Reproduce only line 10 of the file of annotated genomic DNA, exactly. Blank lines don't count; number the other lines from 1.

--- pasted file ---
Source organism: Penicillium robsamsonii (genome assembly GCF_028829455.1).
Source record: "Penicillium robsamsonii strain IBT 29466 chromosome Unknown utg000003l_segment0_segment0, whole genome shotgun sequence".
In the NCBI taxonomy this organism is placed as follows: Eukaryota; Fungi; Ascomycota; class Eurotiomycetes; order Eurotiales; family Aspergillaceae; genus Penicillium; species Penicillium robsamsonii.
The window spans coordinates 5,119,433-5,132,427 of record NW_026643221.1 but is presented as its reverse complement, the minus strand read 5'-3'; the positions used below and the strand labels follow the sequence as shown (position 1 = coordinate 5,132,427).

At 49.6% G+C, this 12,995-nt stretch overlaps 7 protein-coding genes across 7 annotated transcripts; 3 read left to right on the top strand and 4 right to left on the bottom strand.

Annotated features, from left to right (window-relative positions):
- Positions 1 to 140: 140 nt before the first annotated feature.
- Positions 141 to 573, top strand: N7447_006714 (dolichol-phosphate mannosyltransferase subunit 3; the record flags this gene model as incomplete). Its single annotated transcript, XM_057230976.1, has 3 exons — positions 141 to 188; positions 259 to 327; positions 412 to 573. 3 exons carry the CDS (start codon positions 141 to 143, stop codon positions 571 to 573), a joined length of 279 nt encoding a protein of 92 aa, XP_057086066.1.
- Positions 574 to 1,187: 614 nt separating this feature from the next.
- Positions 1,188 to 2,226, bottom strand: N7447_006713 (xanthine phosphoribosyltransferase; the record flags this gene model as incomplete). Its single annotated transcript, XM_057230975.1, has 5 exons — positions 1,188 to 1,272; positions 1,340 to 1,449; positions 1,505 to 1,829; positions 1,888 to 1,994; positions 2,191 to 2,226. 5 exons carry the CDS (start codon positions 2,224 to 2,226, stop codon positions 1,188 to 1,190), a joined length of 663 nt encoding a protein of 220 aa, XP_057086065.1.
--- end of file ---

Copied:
- Positions 1,188 to 2,226, bottom strand: N7447_006713 (xanthine phosphoribosyltransferase; the record flags this gene model as incomplete). Its single annotated transcript, XM_057230975.1, has 5 exons — positions 1,188 to 1,272; positions 1,340 to 1,449; positions 1,505 to 1,829; positions 1,888 to 1,994; positions 2,191 to 2,226. 5 exons carry the CDS (start codon positions 2,224 to 2,226, stop codon positions 1,188 to 1,190), a joined length of 663 nt encoding a protein of 220 aa, XP_057086065.1.